Analysts share thoughts on rates
The Bank of Namibia’s decision earlier this week to hike the repo rate by 25 basis points is a move it said was sparked by the need to align Namibia’s repo rate to that of members of the Common Monetary Area and to discourage the flight of capital out of the country.
Analysts this week shared their thoughts on the move taken by the bank. First to share was Capricorn Asset Management Investment Strategist, Suta Kavari who felt further hikes would depend on what the South African Reserve Bank would do. “Since the Bank of Namibia embarked on its tightening cycle in June 2014, growth in installment credit extended to households has moderated. Further rate hikes will depend on the South African Reserve Bank’s tightening cycle.”
Kavari added, “the worsening drought will exacerbate the forecast slowdown in growth, while the undesirable spill-over effects from agriculture will significantly increase food price inflation, putting pressure on monetary policy to contain inflation expectations. The Bank of Namibia would have been cognisant of maintaining a healthy rate differential between Namibia and South Africa, mindful of the keeping liquidity in the local market.”
For her part, PSG analyst Eloise du Plessis was not surprised by the move the central bank made. “The Bank of Namibia’s decision to increase the repo rate was in line with our expectations given the combination of interest rate hikes by the South African Reserve Bank and a spike in domestic headline inflation. Looking forward, the central bank’s inflation outlook aligns with our own, in that annual inflation is expected to increase gradually for the rest of the year.”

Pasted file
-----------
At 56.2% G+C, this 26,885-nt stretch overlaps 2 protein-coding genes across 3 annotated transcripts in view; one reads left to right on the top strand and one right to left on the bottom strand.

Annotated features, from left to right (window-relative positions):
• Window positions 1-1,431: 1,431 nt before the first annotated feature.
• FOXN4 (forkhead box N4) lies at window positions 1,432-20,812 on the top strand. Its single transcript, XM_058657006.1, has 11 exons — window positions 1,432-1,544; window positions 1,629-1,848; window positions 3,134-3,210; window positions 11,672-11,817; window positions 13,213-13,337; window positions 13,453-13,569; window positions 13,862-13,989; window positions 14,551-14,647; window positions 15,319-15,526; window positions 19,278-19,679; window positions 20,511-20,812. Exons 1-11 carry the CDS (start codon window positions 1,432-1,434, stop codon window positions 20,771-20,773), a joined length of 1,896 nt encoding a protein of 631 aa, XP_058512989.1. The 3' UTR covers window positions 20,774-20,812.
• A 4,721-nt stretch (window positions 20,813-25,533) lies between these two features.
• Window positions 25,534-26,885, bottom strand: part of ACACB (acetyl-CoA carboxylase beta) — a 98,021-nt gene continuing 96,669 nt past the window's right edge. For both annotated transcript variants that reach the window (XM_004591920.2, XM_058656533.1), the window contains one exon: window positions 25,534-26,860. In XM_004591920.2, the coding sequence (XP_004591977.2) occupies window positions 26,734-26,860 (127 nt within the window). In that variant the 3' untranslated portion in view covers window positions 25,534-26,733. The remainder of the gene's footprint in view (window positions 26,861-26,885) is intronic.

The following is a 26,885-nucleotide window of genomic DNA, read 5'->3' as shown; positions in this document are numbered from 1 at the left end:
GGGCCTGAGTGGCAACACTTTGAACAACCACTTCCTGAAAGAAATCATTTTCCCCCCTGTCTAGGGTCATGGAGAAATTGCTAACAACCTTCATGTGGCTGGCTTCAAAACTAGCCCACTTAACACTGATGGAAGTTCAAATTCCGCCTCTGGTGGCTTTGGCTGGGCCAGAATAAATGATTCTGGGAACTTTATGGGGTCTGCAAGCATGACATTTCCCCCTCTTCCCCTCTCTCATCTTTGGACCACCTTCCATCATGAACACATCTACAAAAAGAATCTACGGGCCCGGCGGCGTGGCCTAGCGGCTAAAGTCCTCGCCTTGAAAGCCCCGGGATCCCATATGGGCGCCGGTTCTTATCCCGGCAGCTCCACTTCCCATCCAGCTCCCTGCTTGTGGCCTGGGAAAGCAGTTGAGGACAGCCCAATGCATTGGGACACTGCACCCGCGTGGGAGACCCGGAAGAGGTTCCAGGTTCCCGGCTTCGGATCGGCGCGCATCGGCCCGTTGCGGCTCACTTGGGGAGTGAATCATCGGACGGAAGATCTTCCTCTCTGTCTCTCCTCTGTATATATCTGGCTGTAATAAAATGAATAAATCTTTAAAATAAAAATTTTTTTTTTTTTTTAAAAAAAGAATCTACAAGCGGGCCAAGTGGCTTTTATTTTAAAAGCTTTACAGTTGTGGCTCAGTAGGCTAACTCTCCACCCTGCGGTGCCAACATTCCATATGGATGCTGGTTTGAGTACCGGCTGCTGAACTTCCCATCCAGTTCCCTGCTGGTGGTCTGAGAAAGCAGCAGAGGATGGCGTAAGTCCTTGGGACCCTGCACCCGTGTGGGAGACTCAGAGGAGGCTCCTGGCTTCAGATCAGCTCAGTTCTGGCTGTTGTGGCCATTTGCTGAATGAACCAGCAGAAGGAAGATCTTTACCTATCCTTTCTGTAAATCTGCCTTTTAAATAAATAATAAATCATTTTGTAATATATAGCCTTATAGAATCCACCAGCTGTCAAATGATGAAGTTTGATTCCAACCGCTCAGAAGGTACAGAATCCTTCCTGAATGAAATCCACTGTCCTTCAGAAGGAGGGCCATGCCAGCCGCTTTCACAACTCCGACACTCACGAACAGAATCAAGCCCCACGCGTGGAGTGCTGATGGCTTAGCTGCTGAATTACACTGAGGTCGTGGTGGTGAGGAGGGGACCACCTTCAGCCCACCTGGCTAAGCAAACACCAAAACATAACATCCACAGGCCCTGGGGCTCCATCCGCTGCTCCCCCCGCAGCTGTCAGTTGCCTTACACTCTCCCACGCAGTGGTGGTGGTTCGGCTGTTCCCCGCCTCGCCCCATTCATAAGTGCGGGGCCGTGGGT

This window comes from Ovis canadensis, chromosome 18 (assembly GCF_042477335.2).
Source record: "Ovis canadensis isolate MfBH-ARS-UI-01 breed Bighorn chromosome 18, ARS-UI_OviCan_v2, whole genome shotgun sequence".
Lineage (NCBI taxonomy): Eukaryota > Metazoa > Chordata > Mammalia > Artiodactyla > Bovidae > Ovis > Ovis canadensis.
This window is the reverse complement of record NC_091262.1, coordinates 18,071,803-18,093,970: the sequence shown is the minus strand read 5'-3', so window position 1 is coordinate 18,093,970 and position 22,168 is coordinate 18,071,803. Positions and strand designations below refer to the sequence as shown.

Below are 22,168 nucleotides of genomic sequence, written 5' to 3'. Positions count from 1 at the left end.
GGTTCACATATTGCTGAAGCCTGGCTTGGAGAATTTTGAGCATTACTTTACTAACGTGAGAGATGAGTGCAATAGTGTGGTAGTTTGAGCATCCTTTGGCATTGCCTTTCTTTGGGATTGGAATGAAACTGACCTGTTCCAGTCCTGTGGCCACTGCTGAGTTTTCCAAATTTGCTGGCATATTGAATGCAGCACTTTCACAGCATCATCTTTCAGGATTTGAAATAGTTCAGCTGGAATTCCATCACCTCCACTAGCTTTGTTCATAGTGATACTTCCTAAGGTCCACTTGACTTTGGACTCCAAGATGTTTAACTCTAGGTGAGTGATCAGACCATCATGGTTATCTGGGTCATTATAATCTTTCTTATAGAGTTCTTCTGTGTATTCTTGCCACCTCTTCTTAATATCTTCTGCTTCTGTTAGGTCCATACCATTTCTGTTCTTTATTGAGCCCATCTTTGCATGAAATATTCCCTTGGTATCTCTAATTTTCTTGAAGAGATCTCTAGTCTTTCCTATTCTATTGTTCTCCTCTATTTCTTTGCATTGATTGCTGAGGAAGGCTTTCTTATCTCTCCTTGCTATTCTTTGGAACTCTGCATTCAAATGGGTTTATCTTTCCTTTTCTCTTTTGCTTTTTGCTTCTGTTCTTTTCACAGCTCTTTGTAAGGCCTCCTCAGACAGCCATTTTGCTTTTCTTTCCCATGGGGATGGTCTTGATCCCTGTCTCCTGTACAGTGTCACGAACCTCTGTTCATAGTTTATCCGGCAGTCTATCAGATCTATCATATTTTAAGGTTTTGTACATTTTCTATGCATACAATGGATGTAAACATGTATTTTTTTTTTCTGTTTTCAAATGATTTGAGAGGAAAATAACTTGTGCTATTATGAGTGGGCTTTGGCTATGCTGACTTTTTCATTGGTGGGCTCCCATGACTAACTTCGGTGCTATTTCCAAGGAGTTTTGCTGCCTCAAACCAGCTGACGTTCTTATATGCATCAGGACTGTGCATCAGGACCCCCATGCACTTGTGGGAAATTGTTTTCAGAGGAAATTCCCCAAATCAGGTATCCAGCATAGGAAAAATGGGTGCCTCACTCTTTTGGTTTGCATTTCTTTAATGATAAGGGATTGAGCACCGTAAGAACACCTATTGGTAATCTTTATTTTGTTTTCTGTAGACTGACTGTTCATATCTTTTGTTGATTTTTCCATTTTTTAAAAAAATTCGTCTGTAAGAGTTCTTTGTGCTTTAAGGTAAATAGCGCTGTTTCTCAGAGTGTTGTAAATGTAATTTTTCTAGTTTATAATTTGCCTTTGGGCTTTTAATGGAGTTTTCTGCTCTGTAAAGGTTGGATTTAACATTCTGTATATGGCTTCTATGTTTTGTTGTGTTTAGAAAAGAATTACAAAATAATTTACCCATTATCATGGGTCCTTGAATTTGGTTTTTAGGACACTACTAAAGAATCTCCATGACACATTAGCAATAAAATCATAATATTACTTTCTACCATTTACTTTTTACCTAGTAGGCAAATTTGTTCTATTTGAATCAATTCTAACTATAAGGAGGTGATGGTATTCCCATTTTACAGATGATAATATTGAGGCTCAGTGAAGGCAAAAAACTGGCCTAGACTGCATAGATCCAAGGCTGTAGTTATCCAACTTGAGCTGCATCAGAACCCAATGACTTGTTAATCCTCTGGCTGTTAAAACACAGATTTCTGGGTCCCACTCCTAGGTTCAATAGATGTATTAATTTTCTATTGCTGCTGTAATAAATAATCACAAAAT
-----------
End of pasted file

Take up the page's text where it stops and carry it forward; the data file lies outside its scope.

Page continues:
FNB economist Namene Kalili also gave his opinion, suggesting that the hike was necessary to support economic growth. “We believe that local policy rates [must] accommodate economic growth. Irrespective, we maintain our view that interest rates will increase by 100 basis points over the course of the year. A tighter monetary and fiscal environment is therefore expected to reign, with economic growth dipping below 4% over the next few years. Foreign exchange reserves improved in line with our expectations after benefiting from Southern African Customs Union inflows and depreciation of the local currency.”
Added Kalili, “reserves currently equal 5.8 times the currency in circulation or 3.5 months import cover. We do expect reserves to shrink by N$4 billion to N$5 billion over the next two years. Foreign exchange reserves and the savings rate will be key considerations going forward as a 25 basis point hike is insufficient to align overnight rates and thus attract capital back to Namibia.”
The next monetary policy announcement is slated for 13 April 2016.